The Gardens

We have the most beautiful gardens in the area thanks to a sustained effort of several wonderful spirits!

Sanford ponds

 

A History of Sanford by co-founder John Hands

John Hands is one of the founders of Sanford and several other housing co-operatives in London. He is the author of Housing Co-operatives, a seminal work about housing co-ops in Britain and abroad, and was Director of the Government’s Co-operative Housing Agency and a member of the Working Group on Co-operatives, appointed by the Secretary of State for Industry.

As part of a Sanford Open Day on the 7th September 2013, Sanfordians and non-Sanfordians alike packed into House 0 to hear the enigmatic John Hands tell the story of the founding of Sanford in the 1970s. A brief transcript of his speech, which can be heard in full at the bottom of the page.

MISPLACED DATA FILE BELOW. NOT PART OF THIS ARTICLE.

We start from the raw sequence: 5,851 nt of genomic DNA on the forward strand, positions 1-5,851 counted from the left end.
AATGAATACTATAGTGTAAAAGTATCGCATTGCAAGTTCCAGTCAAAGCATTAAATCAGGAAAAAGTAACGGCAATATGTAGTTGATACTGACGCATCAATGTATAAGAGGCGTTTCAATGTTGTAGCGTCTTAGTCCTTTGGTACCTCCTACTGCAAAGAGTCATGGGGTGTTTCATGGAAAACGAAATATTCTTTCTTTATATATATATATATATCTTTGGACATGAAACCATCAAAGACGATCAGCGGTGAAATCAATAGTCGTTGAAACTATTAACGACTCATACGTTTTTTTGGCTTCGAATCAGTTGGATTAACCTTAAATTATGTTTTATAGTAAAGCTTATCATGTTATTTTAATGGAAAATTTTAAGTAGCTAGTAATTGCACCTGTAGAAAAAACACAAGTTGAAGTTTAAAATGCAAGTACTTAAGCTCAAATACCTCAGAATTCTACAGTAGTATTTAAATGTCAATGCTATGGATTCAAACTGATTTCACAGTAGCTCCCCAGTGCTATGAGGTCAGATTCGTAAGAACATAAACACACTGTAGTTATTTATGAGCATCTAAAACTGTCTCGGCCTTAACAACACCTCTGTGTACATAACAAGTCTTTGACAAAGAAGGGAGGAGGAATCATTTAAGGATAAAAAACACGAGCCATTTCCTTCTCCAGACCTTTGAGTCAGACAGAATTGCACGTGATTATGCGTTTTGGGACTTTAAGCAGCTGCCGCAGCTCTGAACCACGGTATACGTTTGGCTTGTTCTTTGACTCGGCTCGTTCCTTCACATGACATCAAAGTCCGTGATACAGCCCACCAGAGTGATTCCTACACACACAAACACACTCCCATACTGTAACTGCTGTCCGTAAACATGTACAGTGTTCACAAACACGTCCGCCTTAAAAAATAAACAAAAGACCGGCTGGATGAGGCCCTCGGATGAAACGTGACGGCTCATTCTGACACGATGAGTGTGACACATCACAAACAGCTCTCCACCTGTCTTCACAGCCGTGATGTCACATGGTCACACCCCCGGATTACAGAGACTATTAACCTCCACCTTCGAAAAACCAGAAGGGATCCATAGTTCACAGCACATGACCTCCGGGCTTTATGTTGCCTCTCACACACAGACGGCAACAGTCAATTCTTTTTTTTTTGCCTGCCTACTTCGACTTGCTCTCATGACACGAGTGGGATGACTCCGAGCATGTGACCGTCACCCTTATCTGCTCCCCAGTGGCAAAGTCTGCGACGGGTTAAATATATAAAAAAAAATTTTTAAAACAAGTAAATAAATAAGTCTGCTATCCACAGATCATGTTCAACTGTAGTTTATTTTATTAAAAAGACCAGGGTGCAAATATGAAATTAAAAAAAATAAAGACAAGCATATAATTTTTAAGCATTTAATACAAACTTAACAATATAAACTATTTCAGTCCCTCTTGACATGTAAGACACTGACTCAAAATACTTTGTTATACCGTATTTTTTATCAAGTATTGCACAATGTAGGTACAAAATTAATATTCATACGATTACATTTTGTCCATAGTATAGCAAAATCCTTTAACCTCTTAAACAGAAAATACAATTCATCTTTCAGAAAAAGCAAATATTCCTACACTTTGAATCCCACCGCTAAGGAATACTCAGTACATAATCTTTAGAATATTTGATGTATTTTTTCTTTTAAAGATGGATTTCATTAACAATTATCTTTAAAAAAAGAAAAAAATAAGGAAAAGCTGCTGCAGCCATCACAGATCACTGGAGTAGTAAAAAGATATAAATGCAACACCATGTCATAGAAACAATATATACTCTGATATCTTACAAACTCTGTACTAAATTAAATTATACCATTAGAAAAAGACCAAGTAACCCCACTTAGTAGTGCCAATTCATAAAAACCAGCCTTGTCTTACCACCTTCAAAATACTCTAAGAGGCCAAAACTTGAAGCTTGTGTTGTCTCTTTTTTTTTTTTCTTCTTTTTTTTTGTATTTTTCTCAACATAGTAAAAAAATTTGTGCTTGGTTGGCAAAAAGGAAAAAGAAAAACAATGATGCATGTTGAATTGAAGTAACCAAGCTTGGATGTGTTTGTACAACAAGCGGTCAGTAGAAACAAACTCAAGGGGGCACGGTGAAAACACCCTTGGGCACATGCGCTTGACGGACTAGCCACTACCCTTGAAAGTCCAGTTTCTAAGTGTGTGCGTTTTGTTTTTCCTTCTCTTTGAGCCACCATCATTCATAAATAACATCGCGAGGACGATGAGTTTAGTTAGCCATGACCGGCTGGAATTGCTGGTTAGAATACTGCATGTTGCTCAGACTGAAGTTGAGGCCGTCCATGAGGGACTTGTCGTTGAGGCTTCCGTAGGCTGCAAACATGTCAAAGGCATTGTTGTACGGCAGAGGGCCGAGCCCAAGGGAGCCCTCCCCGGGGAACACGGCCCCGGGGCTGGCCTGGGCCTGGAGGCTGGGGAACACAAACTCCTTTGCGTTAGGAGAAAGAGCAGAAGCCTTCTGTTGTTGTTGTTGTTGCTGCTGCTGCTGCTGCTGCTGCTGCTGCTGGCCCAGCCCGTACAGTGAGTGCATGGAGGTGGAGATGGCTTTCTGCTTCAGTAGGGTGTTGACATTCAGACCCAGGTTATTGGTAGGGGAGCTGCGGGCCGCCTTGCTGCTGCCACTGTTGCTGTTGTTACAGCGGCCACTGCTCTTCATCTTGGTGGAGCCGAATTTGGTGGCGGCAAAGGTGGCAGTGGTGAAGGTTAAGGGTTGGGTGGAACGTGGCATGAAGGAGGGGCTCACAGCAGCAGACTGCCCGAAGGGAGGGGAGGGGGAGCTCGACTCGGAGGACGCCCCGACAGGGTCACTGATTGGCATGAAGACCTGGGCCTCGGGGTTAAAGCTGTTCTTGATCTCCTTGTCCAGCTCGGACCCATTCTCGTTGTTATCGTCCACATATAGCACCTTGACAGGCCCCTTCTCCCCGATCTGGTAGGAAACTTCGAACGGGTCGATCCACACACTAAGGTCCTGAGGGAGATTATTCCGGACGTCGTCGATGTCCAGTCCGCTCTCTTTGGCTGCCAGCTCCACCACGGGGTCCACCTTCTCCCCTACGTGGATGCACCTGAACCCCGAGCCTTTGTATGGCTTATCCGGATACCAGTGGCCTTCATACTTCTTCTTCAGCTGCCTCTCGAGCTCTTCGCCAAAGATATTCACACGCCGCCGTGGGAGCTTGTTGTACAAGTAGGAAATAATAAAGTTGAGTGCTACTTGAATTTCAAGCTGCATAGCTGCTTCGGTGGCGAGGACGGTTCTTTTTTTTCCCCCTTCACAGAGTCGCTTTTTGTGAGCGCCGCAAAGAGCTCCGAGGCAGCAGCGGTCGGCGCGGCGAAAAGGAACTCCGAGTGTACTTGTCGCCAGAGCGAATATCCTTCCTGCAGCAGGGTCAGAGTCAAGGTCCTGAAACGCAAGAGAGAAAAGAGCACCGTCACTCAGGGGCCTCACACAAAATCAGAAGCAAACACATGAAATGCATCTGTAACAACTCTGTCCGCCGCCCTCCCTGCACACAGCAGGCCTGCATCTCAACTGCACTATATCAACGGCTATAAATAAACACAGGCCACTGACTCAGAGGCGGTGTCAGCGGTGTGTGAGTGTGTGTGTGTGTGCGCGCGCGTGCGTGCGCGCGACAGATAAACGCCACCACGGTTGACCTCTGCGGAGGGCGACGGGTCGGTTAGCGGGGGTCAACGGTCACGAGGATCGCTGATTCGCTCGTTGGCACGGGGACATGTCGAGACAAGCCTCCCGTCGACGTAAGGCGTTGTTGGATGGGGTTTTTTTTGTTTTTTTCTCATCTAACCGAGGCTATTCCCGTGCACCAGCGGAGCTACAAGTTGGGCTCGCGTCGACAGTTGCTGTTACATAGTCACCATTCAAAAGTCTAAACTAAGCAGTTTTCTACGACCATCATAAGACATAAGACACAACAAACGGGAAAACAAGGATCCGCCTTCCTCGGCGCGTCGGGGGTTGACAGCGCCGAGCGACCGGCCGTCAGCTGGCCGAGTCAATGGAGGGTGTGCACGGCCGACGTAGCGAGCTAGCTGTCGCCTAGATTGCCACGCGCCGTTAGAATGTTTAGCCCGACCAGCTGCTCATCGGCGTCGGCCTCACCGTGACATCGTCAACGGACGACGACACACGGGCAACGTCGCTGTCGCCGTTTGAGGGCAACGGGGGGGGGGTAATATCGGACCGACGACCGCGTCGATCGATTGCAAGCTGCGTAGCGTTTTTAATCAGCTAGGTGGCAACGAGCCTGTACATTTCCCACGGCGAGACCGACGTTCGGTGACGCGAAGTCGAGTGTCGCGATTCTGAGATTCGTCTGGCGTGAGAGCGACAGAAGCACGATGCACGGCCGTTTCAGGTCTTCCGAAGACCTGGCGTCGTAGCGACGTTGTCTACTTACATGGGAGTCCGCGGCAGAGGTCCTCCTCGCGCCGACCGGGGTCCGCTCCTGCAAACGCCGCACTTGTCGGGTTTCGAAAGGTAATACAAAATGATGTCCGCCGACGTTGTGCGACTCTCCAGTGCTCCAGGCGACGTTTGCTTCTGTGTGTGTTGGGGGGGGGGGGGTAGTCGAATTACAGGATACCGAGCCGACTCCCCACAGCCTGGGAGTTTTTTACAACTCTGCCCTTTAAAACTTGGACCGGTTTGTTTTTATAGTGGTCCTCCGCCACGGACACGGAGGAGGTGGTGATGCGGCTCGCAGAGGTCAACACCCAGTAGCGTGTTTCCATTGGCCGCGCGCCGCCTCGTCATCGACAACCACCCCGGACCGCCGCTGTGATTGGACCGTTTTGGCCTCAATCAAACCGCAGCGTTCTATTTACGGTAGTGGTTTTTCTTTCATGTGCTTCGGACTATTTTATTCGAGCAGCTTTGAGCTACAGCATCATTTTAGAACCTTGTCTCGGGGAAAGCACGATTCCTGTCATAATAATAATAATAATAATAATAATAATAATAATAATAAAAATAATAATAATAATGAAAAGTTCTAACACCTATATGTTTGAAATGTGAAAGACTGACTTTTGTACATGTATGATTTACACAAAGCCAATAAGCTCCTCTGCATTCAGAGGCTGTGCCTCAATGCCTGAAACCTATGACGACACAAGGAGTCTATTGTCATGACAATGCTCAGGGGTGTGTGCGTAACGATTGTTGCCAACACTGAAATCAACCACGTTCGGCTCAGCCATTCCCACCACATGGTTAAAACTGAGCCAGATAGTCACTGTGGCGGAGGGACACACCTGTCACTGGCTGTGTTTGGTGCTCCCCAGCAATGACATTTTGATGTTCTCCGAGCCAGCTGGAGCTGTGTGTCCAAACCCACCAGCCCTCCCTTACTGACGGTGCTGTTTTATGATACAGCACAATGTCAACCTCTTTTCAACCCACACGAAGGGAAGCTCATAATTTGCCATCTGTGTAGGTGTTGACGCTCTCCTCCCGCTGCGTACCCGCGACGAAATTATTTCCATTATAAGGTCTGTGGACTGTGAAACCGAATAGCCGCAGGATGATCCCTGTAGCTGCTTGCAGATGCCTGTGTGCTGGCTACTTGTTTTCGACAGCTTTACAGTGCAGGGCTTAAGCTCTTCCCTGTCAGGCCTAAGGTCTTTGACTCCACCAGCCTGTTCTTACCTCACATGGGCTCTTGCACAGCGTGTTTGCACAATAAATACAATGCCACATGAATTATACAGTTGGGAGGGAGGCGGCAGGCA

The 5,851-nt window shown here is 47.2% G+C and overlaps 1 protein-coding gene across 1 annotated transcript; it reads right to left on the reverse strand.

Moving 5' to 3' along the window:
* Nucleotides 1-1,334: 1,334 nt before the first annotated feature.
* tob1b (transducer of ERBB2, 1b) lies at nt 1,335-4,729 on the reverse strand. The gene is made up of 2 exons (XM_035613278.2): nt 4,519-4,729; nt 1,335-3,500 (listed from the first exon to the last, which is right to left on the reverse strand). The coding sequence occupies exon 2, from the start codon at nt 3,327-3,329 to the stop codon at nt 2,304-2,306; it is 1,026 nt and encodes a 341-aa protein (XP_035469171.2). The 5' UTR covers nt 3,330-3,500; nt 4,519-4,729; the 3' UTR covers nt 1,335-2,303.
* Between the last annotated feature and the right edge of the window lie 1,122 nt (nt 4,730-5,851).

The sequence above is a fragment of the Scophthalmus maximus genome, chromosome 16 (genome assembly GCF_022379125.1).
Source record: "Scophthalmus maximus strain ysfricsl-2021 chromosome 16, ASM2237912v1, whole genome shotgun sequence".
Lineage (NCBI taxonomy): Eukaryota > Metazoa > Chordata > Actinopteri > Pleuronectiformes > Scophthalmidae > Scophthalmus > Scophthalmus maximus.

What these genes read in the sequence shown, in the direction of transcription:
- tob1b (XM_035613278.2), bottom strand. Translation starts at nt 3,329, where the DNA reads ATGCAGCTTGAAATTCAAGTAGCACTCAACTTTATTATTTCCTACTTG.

The year was 1968, and John and a handful of housing / student activists were seeking ways in which they could take back control over their own lives and avoid the isolation of the big city. Having examined the terrain, they founded Student Co-operative Dwellings (SCD), whose vision was to work together to create housing co-ops, designed and operated on a basis of mutual aid, not economic exploitation.

At the time, co-ops meant anything to anybody, and John wanted to know what worked and what didn’t with regards to housing co-ops. He discovered that the co-ops that worked were those that followed the seven co-operative principles set out by the 19th Century Rochdale Society of Equitable Pioneers: